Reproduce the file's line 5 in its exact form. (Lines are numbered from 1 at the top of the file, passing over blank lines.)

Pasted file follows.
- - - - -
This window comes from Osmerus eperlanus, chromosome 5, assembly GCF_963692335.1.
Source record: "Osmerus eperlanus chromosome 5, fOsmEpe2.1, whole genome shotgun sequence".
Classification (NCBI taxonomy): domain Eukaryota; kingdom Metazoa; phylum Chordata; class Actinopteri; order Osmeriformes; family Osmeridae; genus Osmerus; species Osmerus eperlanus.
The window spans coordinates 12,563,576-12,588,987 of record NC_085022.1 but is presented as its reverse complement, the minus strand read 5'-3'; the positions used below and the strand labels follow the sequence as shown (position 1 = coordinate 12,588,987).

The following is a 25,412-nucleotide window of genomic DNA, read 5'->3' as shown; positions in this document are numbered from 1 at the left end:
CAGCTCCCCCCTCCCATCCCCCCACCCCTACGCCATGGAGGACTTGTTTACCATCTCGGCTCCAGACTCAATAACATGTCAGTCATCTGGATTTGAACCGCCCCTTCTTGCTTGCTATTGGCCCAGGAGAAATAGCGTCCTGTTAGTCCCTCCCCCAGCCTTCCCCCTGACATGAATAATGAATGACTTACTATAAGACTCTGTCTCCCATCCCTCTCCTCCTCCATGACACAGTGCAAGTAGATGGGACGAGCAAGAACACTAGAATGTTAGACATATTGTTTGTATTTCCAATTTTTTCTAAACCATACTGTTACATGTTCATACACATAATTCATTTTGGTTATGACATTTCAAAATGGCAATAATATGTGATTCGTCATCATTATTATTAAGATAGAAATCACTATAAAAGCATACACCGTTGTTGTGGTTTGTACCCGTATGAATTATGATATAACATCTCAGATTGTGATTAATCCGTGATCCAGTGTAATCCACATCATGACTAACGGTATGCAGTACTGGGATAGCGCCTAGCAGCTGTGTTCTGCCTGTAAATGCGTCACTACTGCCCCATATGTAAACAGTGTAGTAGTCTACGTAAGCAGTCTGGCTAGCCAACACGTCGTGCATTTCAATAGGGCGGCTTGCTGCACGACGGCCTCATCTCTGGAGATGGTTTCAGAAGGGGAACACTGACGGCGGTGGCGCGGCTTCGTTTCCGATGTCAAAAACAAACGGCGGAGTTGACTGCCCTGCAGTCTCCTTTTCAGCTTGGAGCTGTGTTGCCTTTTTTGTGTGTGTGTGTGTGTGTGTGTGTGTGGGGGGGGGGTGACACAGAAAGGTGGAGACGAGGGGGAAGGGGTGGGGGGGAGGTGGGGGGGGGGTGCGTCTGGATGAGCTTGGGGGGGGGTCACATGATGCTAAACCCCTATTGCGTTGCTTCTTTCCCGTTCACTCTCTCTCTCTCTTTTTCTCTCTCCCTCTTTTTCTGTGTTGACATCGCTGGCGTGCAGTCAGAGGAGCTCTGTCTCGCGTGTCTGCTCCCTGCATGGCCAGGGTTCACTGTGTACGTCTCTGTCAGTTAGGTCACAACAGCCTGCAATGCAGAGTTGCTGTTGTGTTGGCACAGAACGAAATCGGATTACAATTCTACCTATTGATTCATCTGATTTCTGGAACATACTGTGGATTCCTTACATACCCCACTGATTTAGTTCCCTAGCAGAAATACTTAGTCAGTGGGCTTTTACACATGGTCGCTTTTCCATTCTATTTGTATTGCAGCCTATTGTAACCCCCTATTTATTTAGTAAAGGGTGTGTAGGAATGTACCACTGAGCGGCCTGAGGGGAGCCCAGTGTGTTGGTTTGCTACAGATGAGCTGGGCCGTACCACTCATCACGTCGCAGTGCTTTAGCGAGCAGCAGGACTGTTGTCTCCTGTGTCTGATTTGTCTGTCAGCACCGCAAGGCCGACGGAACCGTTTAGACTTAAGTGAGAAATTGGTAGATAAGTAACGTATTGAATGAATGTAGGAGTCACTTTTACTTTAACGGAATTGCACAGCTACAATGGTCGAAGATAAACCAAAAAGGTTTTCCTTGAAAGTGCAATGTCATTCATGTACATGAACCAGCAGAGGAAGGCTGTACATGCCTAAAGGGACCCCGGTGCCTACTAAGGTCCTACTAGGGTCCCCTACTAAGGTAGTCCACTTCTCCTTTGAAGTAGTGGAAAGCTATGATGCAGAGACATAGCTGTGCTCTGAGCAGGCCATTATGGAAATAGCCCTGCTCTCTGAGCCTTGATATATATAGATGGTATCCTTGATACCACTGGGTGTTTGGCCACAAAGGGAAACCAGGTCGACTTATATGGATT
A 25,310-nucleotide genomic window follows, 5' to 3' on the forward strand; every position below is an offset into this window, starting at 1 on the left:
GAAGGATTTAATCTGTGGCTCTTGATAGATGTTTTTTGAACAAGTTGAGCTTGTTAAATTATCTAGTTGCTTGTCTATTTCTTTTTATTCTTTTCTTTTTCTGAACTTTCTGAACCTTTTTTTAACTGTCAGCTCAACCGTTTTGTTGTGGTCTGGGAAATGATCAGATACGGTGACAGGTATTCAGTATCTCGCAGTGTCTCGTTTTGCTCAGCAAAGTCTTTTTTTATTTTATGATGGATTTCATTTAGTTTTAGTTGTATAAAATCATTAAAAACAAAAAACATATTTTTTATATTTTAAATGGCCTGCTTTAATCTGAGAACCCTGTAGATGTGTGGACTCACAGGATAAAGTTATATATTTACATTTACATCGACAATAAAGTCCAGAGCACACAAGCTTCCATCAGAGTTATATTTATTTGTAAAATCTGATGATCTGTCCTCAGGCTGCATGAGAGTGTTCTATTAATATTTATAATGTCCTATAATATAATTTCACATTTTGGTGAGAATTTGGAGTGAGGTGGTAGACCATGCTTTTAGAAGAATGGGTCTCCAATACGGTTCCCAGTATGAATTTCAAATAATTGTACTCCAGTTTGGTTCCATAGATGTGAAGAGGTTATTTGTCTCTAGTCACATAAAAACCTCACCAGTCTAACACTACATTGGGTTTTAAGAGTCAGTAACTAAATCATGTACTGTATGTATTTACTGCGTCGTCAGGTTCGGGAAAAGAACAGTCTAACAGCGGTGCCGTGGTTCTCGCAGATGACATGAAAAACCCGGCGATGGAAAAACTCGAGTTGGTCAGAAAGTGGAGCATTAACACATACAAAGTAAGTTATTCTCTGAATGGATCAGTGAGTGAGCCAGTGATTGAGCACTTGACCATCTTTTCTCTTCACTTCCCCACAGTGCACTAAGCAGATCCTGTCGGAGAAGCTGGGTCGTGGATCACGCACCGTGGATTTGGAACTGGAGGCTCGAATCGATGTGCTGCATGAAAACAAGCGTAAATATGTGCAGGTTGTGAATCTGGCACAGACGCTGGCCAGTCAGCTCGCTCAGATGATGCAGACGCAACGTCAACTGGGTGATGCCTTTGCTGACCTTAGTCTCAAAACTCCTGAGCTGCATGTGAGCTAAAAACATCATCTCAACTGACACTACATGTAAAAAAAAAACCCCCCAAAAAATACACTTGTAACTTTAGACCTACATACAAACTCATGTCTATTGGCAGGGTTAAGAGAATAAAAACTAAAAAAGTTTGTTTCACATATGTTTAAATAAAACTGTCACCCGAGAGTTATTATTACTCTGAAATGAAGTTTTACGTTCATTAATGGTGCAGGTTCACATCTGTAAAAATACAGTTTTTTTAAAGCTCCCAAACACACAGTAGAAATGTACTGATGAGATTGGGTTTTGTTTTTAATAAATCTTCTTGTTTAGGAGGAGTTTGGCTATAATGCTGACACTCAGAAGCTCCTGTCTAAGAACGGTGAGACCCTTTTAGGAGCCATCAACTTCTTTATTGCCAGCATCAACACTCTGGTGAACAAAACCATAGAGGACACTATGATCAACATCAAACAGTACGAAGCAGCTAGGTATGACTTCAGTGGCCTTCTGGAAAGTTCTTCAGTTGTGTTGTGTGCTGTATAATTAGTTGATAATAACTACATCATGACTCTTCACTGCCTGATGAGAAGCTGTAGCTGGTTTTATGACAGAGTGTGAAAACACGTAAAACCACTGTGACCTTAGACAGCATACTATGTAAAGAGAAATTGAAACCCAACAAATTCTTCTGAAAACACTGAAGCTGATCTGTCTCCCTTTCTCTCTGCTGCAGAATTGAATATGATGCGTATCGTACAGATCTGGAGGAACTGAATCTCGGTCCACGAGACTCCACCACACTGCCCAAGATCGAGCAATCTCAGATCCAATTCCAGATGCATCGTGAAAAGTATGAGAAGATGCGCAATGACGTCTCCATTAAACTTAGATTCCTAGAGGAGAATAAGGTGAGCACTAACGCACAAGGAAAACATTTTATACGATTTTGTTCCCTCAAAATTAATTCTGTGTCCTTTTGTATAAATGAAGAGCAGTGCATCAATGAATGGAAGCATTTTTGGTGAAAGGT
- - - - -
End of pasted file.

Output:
The following is a 25,412-nucleotide window of genomic DNA, read 5'->3' as shown; positions in this document are numbered from 1 at the left end: